Why Coffee Klatches Work: Low Investment, High Return

A couple of years ago I read a great article by columnist and author David Brooks in which he said that if he were given $500 million dollars he’d spend it setting up places that would cultivate friendships.  Why?

Brooks wrote: “…friendship is not in great shape in America today. In 1985, people tended to have about three really close friends, according to the General Social Survey. By 2004, according to research done at Duke University and the University of Arizona, they were reporting they had only two close confidants. The number of people who say they have no close confidants at all has tripled over that time.”

Few would argue against the belief that we need friendships.

“In the first place,” Brooks said, “friendship helps people make better judgments. So much of deep friendship is thinking through problems together: what job to take; whom to marry. Friendship allows you to see your own life but with a second sympathetic self.”

Developing adult friendships in this modern age is a challenge. But I believe, and I’ve experienced, that a simple cup of coffee can begin to conquer that challenge.

If you haven’t yet, would you think about starting a coffee klatch in your neighborhood? 

Organizing a neighborhood coffee klatch is a great way to begin to thaw the Seattle Freeze in your neighborhood.

Coffee mugs, check. Some fruit & muffins to nibble on, check. Perfect kitchen? Nope (and not necessary!)

I have found mine to be a continuous source of meeting new friends, all of whom live within walking distance of my home.

Whether you host a klatch on weekdays or weekends (either works), a quick push of the vacuum, a quick email invitation and the making of a pot of coffee is all you need to invest to bring people together to start a conversation. AND, it’s a low-investment ‘yes’ for your neighbors as well.

This last weekend I hosted another gathering of my Neighborhood Coffee Klatch. I chose a Saturday this time to make it accessible for the gals who work full-time and can’t make it on a weekday morning.

Each time we’ve gathered, the group has included original owners, those who’ve lived here 10+ years, and some who’ve moved here within the last year. That tells me that a desire to connect is not just about who’s in the current ‘freshman class’ of the neighborhood, but confirmation that we all share a genuine desire to be known in our corner of the world.

Five women that had been on my Evite list since last August were able to attend Saturday for the first time.  One of the ladies said two things that summed up the importance of the Klatch experience for me:

  1. “Thank you for not giving up on me.”
  2. “Thank you for making it so easy for us.”

An invitation for a cup of coffee is about as low-intensity and non-threatening of an invitation as it gets. You’re not asking your neighbors to do anything, bring anything (although many do), or prepare anything: just show up for a cuppa Joe and the possibility of some nice conversation.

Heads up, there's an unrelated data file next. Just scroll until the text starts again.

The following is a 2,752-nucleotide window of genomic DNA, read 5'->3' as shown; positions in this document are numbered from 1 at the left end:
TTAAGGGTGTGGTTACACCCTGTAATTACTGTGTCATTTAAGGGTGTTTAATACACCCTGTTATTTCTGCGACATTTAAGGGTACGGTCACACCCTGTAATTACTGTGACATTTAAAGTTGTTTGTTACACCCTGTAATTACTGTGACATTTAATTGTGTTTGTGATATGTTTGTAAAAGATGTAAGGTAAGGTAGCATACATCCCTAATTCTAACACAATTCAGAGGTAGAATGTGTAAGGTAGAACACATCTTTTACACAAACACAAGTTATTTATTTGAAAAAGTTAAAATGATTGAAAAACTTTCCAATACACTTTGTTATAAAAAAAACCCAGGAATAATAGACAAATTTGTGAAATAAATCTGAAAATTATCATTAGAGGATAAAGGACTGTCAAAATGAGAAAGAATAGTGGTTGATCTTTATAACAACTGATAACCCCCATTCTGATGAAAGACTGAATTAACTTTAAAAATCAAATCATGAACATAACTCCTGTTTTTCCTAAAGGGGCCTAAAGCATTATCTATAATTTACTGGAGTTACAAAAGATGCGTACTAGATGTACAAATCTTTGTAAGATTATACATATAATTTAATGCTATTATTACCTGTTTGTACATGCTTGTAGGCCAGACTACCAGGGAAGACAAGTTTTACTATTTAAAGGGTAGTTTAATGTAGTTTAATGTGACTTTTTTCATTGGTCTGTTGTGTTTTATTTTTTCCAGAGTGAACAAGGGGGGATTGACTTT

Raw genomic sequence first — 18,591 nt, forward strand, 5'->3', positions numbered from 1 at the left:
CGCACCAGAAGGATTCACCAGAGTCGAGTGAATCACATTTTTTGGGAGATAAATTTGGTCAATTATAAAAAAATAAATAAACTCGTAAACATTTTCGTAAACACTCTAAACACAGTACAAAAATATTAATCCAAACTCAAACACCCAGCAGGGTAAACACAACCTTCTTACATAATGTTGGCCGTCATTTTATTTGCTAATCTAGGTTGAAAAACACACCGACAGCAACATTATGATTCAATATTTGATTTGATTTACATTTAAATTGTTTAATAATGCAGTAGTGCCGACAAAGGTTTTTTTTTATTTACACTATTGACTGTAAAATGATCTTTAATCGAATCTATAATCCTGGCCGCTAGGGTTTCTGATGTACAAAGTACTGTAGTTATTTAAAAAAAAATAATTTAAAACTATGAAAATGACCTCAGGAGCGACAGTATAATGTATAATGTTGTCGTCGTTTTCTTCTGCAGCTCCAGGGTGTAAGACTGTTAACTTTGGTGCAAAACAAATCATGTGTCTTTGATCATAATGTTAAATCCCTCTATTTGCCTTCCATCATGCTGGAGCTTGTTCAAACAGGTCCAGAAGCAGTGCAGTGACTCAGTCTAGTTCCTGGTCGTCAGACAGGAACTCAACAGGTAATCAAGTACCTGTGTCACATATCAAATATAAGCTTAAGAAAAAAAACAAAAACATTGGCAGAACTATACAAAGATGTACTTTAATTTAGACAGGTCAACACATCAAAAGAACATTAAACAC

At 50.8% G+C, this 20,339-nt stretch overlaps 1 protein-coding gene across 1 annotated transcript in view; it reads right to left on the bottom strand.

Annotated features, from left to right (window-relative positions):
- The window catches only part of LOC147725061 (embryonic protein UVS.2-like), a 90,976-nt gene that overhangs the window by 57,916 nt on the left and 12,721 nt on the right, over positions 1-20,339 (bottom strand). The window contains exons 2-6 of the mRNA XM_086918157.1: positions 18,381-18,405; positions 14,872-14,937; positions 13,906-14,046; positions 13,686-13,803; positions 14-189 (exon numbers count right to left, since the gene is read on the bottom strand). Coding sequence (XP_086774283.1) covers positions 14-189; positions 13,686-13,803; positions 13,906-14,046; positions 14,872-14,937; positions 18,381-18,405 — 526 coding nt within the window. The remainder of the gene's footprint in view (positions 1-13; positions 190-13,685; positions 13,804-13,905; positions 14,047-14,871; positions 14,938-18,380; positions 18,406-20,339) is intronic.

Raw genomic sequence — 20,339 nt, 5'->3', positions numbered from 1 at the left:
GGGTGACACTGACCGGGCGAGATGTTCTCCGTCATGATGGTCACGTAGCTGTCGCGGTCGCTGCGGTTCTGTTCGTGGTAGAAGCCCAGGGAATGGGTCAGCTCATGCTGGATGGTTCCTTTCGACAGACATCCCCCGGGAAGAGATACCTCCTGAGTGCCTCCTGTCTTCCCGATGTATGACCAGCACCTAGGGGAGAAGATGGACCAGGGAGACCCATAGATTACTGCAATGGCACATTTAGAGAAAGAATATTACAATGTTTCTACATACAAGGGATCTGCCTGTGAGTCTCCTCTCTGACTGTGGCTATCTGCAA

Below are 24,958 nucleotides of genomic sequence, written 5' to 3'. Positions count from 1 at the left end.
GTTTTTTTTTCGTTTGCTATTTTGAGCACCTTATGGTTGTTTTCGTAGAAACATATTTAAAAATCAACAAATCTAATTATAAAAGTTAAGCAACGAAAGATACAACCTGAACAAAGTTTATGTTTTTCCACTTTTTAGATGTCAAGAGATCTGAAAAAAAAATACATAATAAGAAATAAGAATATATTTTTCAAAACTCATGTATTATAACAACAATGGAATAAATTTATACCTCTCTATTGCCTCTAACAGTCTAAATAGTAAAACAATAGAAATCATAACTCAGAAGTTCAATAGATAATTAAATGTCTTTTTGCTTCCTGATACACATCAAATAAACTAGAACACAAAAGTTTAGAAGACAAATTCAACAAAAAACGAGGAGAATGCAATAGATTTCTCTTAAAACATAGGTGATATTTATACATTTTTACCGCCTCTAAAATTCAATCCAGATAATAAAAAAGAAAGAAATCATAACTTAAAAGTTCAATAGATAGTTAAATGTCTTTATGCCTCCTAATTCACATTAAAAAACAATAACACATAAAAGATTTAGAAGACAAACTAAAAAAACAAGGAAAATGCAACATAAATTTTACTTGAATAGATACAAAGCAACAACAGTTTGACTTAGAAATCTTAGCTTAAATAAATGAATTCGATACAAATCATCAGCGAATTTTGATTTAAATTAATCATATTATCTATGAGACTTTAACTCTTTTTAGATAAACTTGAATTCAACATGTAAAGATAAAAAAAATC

There's no need to bake up a storm for your neighborhood coffee klatch. Keep is simple and just pick up some bakery muffins and fresh fruit.

There’s no need to bake up a storm for your neighborhood coffee klatch. Keep is simple and just pick up some bakery muffins and fresh fruit.

Don’t give up on your neighbors who may not initially respond to an invitation. Chances are, they’ve got as hectic of a schedule as you have.  If they want to connect, they WILL come when they can.  The women that were able to attend our klatch for the first time on Saturday were so delighted to finally be free to come; they were so happy to see neighbors ‘they hadn’t seen in years’ and a few even offered ‘would you like some of us to host occasionally? You shouldn’t have to do all the work.’  I’m all for that. 🙂

Connection is a basic human need and I increasingly believe that there’s a war against it as we all battle for free time in our lives.  We are busy, busy people. I’m frequently seeing statistics and speeches by leadership consultants that verify what so many are feeling: people are feeling pressed to work longer and harder, to do more with less, to be available via Smart Phones 24/7 to ‘handle it’, ‘improve it’ or at the very least ‘weigh in on it.’ After work, we are constantly in motion delivering kids to music lessons, sports, tutors and scheduled play dates.

A Neighborhood Coffee Klatch can give just right amount of low-demand structure and frequency (I do mine every 6-8 weeks) that is attractive to busy lives. It’s not a club, per se, with expectations, but more of a ‘drop-in-when-you-can-we’d-love-to-see-you’ kind of vibe. Yet every time I have one, I see it also provides an opportunity for ‘beyond the mailbox’ conversations, and opportunities to develop friendships beyond the Klatch meeting itself.

The housing boom has returned to Seattle in full force. 

If your neck of the woods is as dotted with For Sale signs as mine, we’re on the cusp of yet another big wave of new home buyers & neighbors.   Think about organizing a Coffee Klatch in your neighborhood.  Think about using the summer to perhaps find one other neighbor who’d like to partner with you to get it started.

I have found that it truly is a delight to bring people together and watch friendships develop, for myself and others. And now, more than in generations past, people are feeling more disconnected and pressed for time and are in need of EASY, LOW INVESTMENT opportunities to connect and find new friendships.

A Cup Of Coffee.  Think About It.

 

 

 

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